Wasp Attack: Australian Bio-security Controls Put To Test In Brisbane

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Australian - aviatorsbuzz

Wasps of the Pachodynerus species often slip into human habitat to house their nests. They become even more dangerous when they get near an aircraft as seen recently that has put Australian bio-controls to test.

Australian Bio-security Controls

On Monday, a tiny insect that evaded Australia’s strict biosecurity controls is multiplying and threatening plane safety at Brisbane Airport.

CNN reported that native to Central and South America and the Caribbean, the keyhole wasp first caused problems at the airport in 2013, when it forced an Etihad Airways A330 bound for Singapore to turn back minutes into the flight.

Testing Bio-security

Australia has strict laws relating to the importation of certain goods. This ensures that the biosecurity risk to Australia’s agricultural industries and unique environment is minimised. You must declare certain food, plant material and animal products.

Several reports of the Australian Transport Safety Bureau (ATSB) have traced back incidents and abandoned takeoffs to “mud-dauber wasp activity”, especially at Brisbane Airport (BNE). The ATSB indicates that from 2008 to 2018 at least four of the 15 incidents at Brisbane airport where one of the pitot probes had a partial or total blockage were attributed to insect nests, aerotime.aero said.

Once on the ground, maintenance workers found the pilot’s pitot tube — the hollow instrument on the outside of the plane that measures airspeed — was almost completely blocked by mud, according to a report from the Australian Transport Safety Bureau.
For wasps, pitot tubes are the perfect cavity in which to construct a high-speed nest — the Etihad plane was only on the tarmac for two hours before the aborted flight, CNN reported.

“We have anecdotal reports from ground crew at Brisbane that a plane can have arrived at the gate and within a matter of two or three minutes, a wasp will be flying around the nose of the plane having a look at the probe,” said Alan House, an ecologist from Eco Logical Australia.

House worked with experts from Brisbane Airport, Australian airline Qantas and the environmental consultancy Ecosure to produce one of the world’s first studies on the impact of wasps on pitot tubes. Commissioned by Brisbane Airport Corporation, it was published this week in the open-access journal PLOS ONE.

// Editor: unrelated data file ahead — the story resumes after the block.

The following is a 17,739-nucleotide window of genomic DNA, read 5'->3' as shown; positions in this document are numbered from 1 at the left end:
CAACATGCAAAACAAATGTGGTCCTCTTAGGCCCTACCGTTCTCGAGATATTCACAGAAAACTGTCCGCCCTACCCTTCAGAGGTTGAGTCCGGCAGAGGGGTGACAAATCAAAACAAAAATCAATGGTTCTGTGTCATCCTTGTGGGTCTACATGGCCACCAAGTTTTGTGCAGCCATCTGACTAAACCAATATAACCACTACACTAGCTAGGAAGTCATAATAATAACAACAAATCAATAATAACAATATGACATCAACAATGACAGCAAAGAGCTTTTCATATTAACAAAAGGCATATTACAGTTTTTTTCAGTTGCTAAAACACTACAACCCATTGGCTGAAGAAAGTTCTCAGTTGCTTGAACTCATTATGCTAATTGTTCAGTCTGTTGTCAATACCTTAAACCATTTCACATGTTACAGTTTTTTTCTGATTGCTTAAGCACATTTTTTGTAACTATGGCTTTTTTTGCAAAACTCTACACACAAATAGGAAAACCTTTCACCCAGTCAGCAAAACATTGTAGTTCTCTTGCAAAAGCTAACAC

Researchers say that without proper management there’s a risk the wasps could travel to other Australian airports — and even nearby countries with the right semi-tropical conditions for them to thrive.

“When we did some background research we realized that this wasn’t just an inconvenience, that you just had to clean these things out and swat the wasps away; this could actually lead to major accidents,” House said.

Australian - An Etihad Airways Boeing 787 Dreamliner - aviatorsbuzz
An Etihad Airways Boeing 787 Dreamliner. Source: Etihad

Wasp Trouble: Not First Time

Over the 39 months of observation, 93 instances of fully blocked probes were recorded. The probes of the Boeing 737, whose diameter was the largest reviewed, represented 56.3% of all blockages. Then came the A330 pitot tube, corresponding to 19.3% of blockages. The smallest probe, from an Embraer ERJ90, was the least affected, aerotime.aero said.

Following the recurring problem, a study was launched by the consulting firm Eco Logical Australia. The experiment took place between 2016 and 2019 at Brisbane airport and saw researchers create 3D-printed mock pitot tubes of various dimensions corresponding to different aircraft to observe the behavior of the Pachodynerus Nasidens, also known as the keyhole wasp.

“We hope this research will bring attention to a little known but serious issue for air travel in tropical and sub-tropical regions,” Alan House of Eco Logical and his colleagues explain in their study. “Having found its way across the Pacific Ocean, there is no reason to doubt that it could spread to other parts of Australia. The consequences of not managing this clever but dangerous pest could be substantial.”

Pitot probe covers are already in use in Brisbane due to the high level of insect activity. The Civil Aviation Safety Authority (CASA) states that wasps can build a nest in an uncovered pitot probe in less than 20 minutes. But as highlighted in the study, the problem could spread, as the species is invasive. Originally native to Central and South America and the Caribbean, the keyhole wasp was first identified in Brisbane in 2010. Researchers call for further control and eradication measures.

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